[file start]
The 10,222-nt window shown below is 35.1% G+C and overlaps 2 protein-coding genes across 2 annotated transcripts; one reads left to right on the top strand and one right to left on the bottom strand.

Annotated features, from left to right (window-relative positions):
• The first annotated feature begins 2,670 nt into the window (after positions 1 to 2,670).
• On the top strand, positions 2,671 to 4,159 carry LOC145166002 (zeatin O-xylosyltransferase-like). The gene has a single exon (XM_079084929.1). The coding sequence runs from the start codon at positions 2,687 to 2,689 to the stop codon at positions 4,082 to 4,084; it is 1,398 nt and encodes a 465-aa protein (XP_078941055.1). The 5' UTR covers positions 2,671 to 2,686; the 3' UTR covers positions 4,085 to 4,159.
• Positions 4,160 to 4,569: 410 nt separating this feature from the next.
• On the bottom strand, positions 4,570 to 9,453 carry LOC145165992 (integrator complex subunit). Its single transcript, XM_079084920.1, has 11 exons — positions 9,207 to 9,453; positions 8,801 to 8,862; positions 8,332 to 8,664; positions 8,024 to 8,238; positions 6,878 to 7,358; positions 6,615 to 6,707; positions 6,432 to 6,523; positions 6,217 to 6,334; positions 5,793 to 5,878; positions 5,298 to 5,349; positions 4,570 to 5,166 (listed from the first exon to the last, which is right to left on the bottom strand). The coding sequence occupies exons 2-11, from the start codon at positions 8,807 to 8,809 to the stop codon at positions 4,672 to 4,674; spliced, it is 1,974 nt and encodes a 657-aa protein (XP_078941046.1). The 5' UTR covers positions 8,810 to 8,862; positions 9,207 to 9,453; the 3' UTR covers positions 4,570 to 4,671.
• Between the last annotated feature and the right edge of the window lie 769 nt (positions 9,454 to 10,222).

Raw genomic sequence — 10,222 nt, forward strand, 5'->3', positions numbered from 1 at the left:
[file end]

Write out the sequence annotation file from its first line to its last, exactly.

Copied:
The 10,222-nt window shown below is 35.1% G+C and overlaps 2 protein-coding genes across 2 annotated transcripts; one reads left to right on the top strand and one right to left on the bottom strand.

Annotated features, from left to right (window-relative positions):
• The first annotated feature begins 2,670 nt into the window (after positions 1 to 2,670).
• On the top strand, positions 2,671 to 4,159 carry LOC145166002 (zeatin O-xylosyltransferase-like). The gene has a single exon (XM_079084929.1). The coding sequence runs from the start codon at positions 2,687 to 2,689 to the stop codon at positions 4,082 to 4,084; it is 1,398 nt and encodes a 465-aa protein (XP_078941055.1). The 5' UTR covers positions 2,671 to 2,686; the 3' UTR covers positions 4,085 to 4,159.
• Positions 4,160 to 4,569: 410 nt separating this feature from the next.
• On the bottom strand, positions 4,570 to 9,453 carry LOC145165992 (integrator complex subunit). Its single transcript, XM_079084920.1, has 11 exons — positions 9,207 to 9,453; positions 8,801 to 8,862; positions 8,332 to 8,664; positions 8,024 to 8,238; positions 6,878 to 7,358; positions 6,615 to 6,707; positions 6,432 to 6,523; positions 6,217 to 6,334; positions 5,793 to 5,878; positions 5,298 to 5,349; positions 4,570 to 5,166 (listed from the first exon to the last, which is right to left on the bottom strand). The coding sequence occupies exons 2-11, from the start codon at positions 8,807 to 8,809 to the stop codon at positions 4,672 to 4,674; spliced, it is 1,974 nt and encodes a 657-aa protein (XP_078941046.1). The 5' UTR covers positions 8,810 to 8,862; positions 9,207 to 9,453; the 3' UTR covers positions 4,570 to 4,671.
• Between the last annotated feature and the right edge of the window lie 769 nt (positions 9,454 to 10,222).

Raw genomic sequence — 10,222 nt, forward strand, 5'->3', positions numbered from 1 at the left: